Capitalism, Davis argues, is at the root of many of our greatest social ills. "We should be very explicit about the fact that global capitalism is in large part responsible for mass incarceration and the prison industrial complex, as it is responsible for the migrations that are happening around the world," she said. "Immigrants are forced to leave their homelands because the system of global capitalism has made it impossible to live human lives."
As wildfires and hurricanes continue to ravage the globe, harming the poor while the wealthy are free to flee, and as police continue to murder people in the streets despite mass demonstrations, it's clear that there needs to be a shift in the way power is distributed and understood in America. Right now, capitalism determines who has power—something that Davis has always been fighting against.
4. Demonstrations themselves don't bring about actual change
At the start of the interview, Davis expressed that the current momentum of the Black Lives Matter movement has "offered people an opportunity to join in this collective demand to bring about deep change, radical change." But she also emphasized the fact that demonstrations and protests are the beginning, not the end, of movements.
"When we come together with so many people, we become aware of our capacity to bring about change," she said. "But it's rare that the actual demonstration itself brings about the change. We have to work in other ways."
5. Diversity statements are always performative unless backed up with action
"Are you simply going to ask those who had been previously marginalized -- previously subjugated -- to come inside… https://t.co/tEkwTiAq6W— Fiona Applebum says block Shaun King! (@Fiona Applebum says block Shaun King!) 1598475794.0
Davis criticized the trend of performative activism that's occurring among many corporations and institutions. "Are you simply going to ask those who have been marginalized or subjugated to come inside of the institution and participate in the same process that led precisely to their marginalization?" she asked.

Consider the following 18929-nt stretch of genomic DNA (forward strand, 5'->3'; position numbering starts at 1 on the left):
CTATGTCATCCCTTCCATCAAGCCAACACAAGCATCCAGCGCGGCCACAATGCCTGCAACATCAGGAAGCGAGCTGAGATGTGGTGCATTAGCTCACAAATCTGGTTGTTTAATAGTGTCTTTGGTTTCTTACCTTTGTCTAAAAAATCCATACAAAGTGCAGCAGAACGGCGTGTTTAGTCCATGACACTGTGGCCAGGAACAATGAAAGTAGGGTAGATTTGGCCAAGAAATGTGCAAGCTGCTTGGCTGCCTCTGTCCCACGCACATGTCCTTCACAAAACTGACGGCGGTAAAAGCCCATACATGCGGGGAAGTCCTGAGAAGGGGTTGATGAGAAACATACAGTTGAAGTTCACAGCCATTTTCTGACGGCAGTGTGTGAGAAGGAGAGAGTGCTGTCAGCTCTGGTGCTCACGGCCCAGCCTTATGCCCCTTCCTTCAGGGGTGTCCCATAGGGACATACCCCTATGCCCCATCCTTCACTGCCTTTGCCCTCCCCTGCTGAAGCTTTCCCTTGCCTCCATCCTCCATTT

"Diversity and inclusion without substantive change, without radical change, accomplishes nothing," Davis continued. "'Justice' is the key word. How do we begin to transform the institutions themselves? How do we change this society?
6. Change is possible
Davis has been entrenched in the fight for justice for over half a century, and she's seen some things change while others have only grown worse. But she's held fast to her belief that change is possible.
"One way or another I've been involved in movements from the time I was very, very young, and I can remember that my mother never failed to emphasize that as bad as things were in our segregated world, change was possible. That the world would change." Davis said.
"I learned how to live under those circumstances while also inhabiting an imagined world, recognizing that one day things would be different." In other words, in order to make change, one has to believe in the possibility of a better future while facing the reality of the present.